It wouldn’t be an axe to grind with me except that every Toyota owner, dealer and ad over the years has picked on GM and American Domestic cars saying that they suck. (and has picked on my cars always being Buicks and recently a Saab) And in the 80’s they did but that was a looooong time ago now, and the tables have turned. GM, Ford and Chrysler have been very aggressive in making production changes that improve quality and reliability in the short term and long term.

The gap between quality in a foreign car and a domestic one has closed and for years (despite many ad claims) there hasn’t really been any difference. Yet these people who own Toyotas still flaunt it and say that any American Car just sucks. And I resent that. Especially today when a new report from Consumer Reports comes out saying that the 6 cylinder Toyota Camry for 2007 scored as “below average”. Not ok, or good, or average. The best selling TOYOTA IS BELOW AVERAGE in QUALITY! 

Go suck on that Toyota!

I am sorry if this seems like a very 1980’s stance to have in liking American cars, or if it seems uneducated and uninformed like many Domestic car buyers are (it seems to be the demographic type who keeps buying them) but it is really a very current idea and very related to our own economy. (Hello Jobs!) I think that the open market lasezz faire idea only works to the benefit of the masses if you have companies and people that care about their own country and economy enough to support it and be proud of it’s achievements. And here we have a case of most people believing old out dated information from a foreign manufacturer and the advertising rather than the real true information.

It is hard to sway people’s opinion and “feeling” about something as costly as a car. It takes years and sometimes generations, but I would like to start that chain reaction to bring people back to the belief that U.S. made cars are good quality, very reliable, a good deal for the money and will hold their resale value. It isn’t just a belief though, it is true and proveable with stats.

For example, I have a 2001 Saab. (Yes Saab is owned and operated by GM) And I bought it for 14K in 2003. It’s 2007 and I was thinking of trading it in and was offered 8K for it. Would you get that much value retention in a Toyota that was 6 years old? I don’t think so. They really can hold their value and be good reliable cars. I decided to keep my Saab and I still drive it now. I am very happy with it and would recommend checking out GM, Ford and Chrysler in your next car search. I think you will be happier with what you find there than with the imports.

Buick best in Dependability, Makes Lexus Share JD Power award.

buickSuck it Toyota! 

Buick is #1 in Dependability tied with Lexus.

Ok, that said I do have some bias. I am someone who comes from a staunch GM car buying family and specifically within my parents, myself and brother we have owned 14 Buicks in the past 35 years.

I readily admit that GM got lazy in the 80’s, created ugly unreliable cars in the 90’s and in the has been too interested in short term revenue (sales) growth with SUV’s and Hummer Gas Guzzlers in the 00’s. Therefore they haven’t made many affordable, reliable, fuel efficient and attractive cars in the past 30 years. When I went through my last car buying process in 2004 I was so disenchanted with GM that I ended up with a used Saab 9-3. Which is GM, but really isn’t at the same time. The thing is, I just replaced that car’s turbo at 75K miles (for $1,600.00) so my advice is don’t buy a turbo 4 cylinder Saabeither. I have personally owned 2 Buicks (both regals) and I plan on buying another Buick in 2 years. (Yes, I have already decided on the LaCrosse)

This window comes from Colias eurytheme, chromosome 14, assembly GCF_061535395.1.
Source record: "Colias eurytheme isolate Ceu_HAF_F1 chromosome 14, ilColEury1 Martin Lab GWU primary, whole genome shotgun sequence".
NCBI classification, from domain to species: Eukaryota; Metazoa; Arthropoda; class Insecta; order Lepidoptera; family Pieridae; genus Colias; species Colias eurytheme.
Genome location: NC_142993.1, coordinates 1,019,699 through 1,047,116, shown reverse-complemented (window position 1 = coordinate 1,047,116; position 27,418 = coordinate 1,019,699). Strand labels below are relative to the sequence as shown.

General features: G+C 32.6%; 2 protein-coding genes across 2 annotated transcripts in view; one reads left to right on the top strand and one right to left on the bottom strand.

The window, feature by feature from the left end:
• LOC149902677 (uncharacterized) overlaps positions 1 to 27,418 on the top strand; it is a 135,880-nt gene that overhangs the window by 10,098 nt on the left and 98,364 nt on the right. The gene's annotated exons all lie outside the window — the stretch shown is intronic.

Through all these years Buick has been a reliable car for my parents, myself and my family. We usually buy them used at 30K miles and run them to 130K within 5-7 years. They depreciate like a rock the first few years, so you get a 30K car for a very affordable 15K and then it just runs beautifully for the next 5-7 years with regular oil changes, brakes and tires. (Transmission fluid, spark plugs and coolant flushes are good to do every 40K miles as basic mantenance procedures on any car, and batteries usually only last 3-4 years in Chicago’s climate, so there is some maintenance cost over the years)  Basically we have loved these Park Avenues, Riveras, Regals, LeSabres, GS’s and LaCrosses for their luxury, comfort, reliability, dependability and latley their supercharged performance. Yet they also get 25 mpg on average. (hopefully Buick will develop engines towards 35-45 mpg soon too) These are great cars and I think more people should know about it.

buick lacrosseI have heard from people for yeeaaarrrrrss that Hondas and Toyotas are the better cars and they look down on people who don’t buy them. Well guess what? I don’t like Hondas or Toyotas. They are boring, bland, vanilla, uninteresting, basic, cheap cars. They feel cheap, they sound cheap, they have a rough uncomfortable ride, are very underpowered and slow, and yes they may run reliably also, but I don’t want one. And I don’t want people to rub my face in it that American cars are not as good as Japanese. Yes, as a whole the American car lot isn’t as good, but Buick is the exception, and I knew that personally decades ago. 

So, if you do want to support the American Economy, Support American Jobs and Support  your own transportation reliability, buy a Buick. I can say from experience with 14 Buicks that they are great cars and now JD Power and Associates validates our decsions and Buick as a premium luxury car brand with exceptional reliability. 

To anyone who thinks that Buick is for old people and grandparents or thinks that all American cars suck, You Are Wrong! Buick is a great car, made in the US and and is just as reliable as the Lexuses that so many people covet. So, if you are smarter than most Lexus buyers come on over and take a new look at a Buick.